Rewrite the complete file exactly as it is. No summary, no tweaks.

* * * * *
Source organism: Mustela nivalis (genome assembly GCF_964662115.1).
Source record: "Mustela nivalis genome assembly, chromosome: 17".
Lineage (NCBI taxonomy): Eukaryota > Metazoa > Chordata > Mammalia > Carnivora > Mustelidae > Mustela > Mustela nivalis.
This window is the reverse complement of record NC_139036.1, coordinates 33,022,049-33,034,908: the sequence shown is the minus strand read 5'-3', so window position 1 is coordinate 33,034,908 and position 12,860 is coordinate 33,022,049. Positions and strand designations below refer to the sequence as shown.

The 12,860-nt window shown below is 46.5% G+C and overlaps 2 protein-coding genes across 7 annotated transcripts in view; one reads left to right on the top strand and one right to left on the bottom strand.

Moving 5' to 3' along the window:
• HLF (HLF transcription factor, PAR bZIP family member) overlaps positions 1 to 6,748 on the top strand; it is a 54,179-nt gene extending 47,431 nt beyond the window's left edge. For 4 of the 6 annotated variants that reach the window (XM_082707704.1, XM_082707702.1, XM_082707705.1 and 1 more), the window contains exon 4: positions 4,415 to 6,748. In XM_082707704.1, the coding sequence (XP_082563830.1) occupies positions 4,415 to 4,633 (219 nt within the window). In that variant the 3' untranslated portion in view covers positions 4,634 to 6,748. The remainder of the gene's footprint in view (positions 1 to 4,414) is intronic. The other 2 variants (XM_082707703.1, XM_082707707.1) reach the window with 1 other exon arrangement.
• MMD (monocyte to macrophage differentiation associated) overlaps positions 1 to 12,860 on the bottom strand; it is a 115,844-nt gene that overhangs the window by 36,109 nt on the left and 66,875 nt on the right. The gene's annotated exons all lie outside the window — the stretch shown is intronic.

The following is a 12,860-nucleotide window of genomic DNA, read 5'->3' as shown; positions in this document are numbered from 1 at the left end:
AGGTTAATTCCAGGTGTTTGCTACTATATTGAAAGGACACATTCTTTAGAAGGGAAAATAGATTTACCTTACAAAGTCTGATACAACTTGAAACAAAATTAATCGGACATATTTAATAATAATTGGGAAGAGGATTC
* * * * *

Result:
Source organism: Mustela nivalis (genome assembly GCF_964662115.1).
Source record: "Mustela nivalis genome assembly, chromosome: 17".
Lineage (NCBI taxonomy): Eukaryota > Metazoa > Chordata > Mammalia > Carnivora > Mustelidae > Mustela > Mustela nivalis.
This window is the reverse complement of record NC_139036.1, coordinates 33,022,049-33,034,908: the sequence shown is the minus strand read 5'-3', so window position 1 is coordinate 33,034,908 and position 12,860 is coordinate 33,022,049. Positions and strand designations below refer to the sequence as shown.

The 12,860-nt window shown below is 46.5% G+C and overlaps 2 protein-coding genes across 7 annotated transcripts in view; one reads left to right on the top strand and one right to left on the bottom strand.

Moving 5' to 3' along the window:
• HLF (HLF transcription factor, PAR bZIP family member) overlaps positions 1 to 6,748 on the top strand; it is a 54,179-nt gene extending 47,431 nt beyond the window's left edge. For 4 of the 6 annotated variants that reach the window (XM_082707704.1, XM_082707702.1, XM_082707705.1 and 1 more), the window contains exon 4: positions 4,415 to 6,748. In XM_082707704.1, the coding sequence (XP_082563830.1) occupies positions 4,415 to 4,633 (219 nt within the window). In that variant the 3' untranslated portion in view covers positions 4,634 to 6,748. The remainder of the gene's footprint in view (positions 1 to 4,414) is intronic. The other 2 variants (XM_082707703.1, XM_082707707.1) reach the window with 1 other exon arrangement.
• MMD (monocyte to macrophage differentiation associated) overlaps positions 1 to 12,860 on the bottom strand; it is a 115,844-nt gene that overhangs the window by 36,109 nt on the left and 66,875 nt on the right. The gene's annotated exons all lie outside the window — the stretch shown is intronic.

The following is a 12,860-nucleotide window of genomic DNA, read 5'->3' as shown; positions in this document are numbered from 1 at the left end:
AGGTTAATTCCAGGTGTTTGCTACTATATTGAAAGGACACATTCTTTAGAAGGGAAAATAGATTTACCTTACAAAGTCTGATACAACTTGAAACAAAATTAATCGGACATATTTAATAATAATTGGGAAGAGGATTC